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    Quote Originally Posted by veriztd View Post
    At&t doesn't now or ever used CDMA technology. Since At&t had 2G, it has always offered simultaneous voice and data and still does today.
    UMTS, and subsequently its evolution to HSPA, which AT&T uses for 3G/4G, are CDMA air interfaces. 100% CDMA technology.

    And 2G/GPRS/EDGE never supported simultaneous voice and data.

    Surprising they didn't teach this information, particularly the simultaneous voice/data on 3G (it was a constant selling point used by AT&T and T-Mobile vs the others) when you worked there, considering you use that work experience as a basis for many of your replies.

    Sent from my SM-N975U1 using HoFo mobile app

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    With 2G, data usage was minimal for almost all devices as they weren't the portable computers that many smart phones are today.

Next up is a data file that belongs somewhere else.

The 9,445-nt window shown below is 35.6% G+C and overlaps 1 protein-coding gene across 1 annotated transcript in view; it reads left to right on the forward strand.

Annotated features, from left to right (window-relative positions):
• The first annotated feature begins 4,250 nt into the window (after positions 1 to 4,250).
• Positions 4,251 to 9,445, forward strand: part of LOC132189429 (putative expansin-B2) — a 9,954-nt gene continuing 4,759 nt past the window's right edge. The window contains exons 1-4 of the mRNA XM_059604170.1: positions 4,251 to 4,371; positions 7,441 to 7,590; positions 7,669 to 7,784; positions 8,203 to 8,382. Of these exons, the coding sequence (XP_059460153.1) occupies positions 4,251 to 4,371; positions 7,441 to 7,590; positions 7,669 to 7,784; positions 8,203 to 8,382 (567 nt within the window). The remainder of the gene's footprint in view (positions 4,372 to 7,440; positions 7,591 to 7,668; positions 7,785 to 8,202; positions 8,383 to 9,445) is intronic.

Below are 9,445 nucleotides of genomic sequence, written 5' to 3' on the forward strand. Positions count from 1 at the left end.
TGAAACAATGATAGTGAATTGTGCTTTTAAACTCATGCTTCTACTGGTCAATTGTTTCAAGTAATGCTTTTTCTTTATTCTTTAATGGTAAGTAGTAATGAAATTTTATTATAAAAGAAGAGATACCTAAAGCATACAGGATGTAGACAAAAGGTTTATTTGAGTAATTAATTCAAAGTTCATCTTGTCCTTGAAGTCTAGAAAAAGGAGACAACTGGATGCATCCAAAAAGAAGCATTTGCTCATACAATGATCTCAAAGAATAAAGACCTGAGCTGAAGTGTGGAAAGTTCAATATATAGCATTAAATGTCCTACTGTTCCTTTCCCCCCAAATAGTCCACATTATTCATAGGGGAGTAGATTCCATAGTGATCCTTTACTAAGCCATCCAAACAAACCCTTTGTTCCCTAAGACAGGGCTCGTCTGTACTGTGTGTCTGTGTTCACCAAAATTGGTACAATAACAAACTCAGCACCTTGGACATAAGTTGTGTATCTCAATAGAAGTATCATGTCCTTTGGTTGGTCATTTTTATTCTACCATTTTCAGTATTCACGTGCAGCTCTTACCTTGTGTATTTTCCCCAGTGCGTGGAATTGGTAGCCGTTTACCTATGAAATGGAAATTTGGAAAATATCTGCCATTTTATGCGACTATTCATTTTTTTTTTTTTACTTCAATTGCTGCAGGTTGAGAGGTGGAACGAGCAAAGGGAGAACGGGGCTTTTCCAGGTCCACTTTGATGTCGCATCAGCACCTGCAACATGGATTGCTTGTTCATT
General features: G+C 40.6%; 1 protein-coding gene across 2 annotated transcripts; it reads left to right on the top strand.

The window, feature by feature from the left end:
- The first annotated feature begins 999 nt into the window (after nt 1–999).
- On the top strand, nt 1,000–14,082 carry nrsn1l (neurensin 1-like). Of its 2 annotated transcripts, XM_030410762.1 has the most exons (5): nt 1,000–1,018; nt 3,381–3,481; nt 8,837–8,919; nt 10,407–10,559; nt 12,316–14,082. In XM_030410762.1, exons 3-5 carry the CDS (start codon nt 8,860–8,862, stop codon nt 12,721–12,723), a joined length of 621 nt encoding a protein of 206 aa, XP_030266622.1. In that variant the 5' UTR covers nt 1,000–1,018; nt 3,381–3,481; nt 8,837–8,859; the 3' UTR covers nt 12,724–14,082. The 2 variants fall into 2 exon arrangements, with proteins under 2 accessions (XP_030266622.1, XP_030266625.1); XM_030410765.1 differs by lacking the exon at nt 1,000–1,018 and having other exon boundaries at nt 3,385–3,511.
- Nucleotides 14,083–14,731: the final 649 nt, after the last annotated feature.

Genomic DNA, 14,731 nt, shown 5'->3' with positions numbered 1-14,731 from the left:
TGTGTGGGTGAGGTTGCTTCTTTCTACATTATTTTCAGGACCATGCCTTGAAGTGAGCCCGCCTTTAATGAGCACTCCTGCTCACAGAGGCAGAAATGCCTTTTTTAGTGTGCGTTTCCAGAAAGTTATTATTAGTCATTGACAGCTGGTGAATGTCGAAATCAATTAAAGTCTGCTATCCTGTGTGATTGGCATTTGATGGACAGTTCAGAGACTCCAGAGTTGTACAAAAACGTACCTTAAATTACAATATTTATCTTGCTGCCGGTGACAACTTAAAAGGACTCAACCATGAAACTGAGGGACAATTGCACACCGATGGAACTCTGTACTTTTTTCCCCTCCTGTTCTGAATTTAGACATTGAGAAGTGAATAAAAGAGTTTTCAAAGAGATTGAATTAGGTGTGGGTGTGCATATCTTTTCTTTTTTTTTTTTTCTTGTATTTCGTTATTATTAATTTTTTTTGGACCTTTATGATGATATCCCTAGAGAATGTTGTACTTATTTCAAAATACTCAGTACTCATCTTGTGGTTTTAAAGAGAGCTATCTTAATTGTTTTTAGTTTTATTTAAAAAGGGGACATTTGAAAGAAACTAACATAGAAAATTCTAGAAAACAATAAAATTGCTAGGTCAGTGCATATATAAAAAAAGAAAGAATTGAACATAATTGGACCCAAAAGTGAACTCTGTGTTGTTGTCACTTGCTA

The UMTS and later technologies utilized WCDMA which is similar but not exactly the same as what Sprint and Verizon used. I am well aware of the technology that was used by At&t.

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    Quote Originally Posted by veriztd View Post
    With 2G, data usage was minimal for almost all devices as they weren't the portable computers that many smart phones are today.

    The UMTS and later technologies utilized WCDMA which is similar but not exactly the same as what Sprint and Verizon used. I am well aware of the technology that was used by At&t.
    Pre-iPhone, (which I realize for many of us might as well be the stone age) there were a great many 2G smartphones. Palm OS-based, Windows Mobile, and Symbian.

    I used several 2G-only smartphones back in the day, like my Nokia 3600, T-Mo MDA and Dash, AT&T Audiovox 4400, etc., and they definitely were the portable computers smartphones are today, albeit slower and with less capacity.